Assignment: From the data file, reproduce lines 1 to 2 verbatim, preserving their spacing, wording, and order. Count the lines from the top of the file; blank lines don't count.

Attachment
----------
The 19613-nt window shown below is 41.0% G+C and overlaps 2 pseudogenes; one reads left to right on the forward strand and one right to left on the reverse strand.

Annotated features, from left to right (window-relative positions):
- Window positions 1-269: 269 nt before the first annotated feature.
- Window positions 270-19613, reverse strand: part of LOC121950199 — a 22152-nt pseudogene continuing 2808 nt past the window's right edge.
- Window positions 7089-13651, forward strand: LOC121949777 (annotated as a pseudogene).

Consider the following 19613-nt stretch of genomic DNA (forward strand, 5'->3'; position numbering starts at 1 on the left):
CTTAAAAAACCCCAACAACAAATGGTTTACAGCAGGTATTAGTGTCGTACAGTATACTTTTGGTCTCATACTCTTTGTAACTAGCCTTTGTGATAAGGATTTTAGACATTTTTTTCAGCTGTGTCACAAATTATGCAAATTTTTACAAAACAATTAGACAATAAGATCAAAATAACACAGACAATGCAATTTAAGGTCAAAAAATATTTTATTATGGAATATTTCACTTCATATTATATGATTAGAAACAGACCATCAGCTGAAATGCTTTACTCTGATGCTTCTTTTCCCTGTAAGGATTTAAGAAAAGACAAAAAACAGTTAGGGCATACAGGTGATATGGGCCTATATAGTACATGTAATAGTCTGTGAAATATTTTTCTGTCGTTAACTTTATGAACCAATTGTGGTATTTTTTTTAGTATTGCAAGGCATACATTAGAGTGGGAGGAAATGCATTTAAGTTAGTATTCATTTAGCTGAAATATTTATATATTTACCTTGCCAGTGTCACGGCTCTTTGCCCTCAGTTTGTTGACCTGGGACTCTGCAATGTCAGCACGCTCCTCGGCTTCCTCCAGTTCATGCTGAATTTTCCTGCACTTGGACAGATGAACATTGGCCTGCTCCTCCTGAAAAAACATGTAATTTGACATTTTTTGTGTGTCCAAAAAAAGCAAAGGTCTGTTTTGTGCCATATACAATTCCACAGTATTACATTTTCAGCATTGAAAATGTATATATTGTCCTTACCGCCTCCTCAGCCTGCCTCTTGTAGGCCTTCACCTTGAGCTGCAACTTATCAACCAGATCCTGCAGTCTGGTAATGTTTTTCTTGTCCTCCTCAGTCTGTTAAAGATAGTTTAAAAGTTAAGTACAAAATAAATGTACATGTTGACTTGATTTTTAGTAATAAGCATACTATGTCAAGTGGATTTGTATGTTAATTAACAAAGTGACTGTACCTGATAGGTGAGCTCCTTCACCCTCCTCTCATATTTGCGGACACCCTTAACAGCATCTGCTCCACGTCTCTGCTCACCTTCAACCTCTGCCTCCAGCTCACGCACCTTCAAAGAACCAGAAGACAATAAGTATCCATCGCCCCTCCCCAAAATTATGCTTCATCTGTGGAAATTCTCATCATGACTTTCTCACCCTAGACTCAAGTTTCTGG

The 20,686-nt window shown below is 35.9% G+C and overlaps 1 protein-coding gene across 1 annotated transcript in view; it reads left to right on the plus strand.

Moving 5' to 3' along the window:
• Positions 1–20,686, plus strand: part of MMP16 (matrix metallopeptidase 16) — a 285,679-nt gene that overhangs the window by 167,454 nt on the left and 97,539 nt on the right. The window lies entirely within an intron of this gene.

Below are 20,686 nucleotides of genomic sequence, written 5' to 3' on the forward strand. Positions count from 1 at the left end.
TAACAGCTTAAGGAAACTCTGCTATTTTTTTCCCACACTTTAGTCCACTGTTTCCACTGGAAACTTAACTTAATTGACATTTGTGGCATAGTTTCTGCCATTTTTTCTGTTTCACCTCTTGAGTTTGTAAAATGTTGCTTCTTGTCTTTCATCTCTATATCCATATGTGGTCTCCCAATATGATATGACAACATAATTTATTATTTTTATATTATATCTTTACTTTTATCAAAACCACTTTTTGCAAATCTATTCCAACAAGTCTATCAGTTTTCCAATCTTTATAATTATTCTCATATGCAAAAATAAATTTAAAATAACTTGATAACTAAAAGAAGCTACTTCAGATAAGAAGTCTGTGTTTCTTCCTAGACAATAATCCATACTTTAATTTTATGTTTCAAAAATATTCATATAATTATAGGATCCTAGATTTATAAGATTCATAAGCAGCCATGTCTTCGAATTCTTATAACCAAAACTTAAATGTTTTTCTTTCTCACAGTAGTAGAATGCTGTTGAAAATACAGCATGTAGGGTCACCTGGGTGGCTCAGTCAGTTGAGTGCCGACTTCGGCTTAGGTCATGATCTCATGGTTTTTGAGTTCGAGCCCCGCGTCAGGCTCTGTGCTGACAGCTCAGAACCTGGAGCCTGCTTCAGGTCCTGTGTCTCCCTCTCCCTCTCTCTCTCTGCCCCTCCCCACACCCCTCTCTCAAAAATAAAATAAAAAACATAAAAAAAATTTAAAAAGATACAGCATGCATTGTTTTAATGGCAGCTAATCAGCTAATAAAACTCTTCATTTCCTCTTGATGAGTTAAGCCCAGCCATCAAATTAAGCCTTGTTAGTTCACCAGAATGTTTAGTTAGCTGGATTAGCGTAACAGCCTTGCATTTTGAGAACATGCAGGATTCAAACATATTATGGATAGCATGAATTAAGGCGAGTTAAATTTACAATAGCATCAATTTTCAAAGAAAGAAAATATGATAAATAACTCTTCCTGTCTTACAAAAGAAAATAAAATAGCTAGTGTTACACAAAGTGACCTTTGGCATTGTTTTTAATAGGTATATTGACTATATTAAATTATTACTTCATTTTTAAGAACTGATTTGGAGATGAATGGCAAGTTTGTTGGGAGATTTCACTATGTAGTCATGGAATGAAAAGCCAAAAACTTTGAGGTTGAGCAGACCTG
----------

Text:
The 19613-nt window shown below is 41.0% G+C and overlaps 2 pseudogenes; one reads left to right on the forward strand and one right to left on the reverse strand.

Annotated features, from left to right (window-relative positions):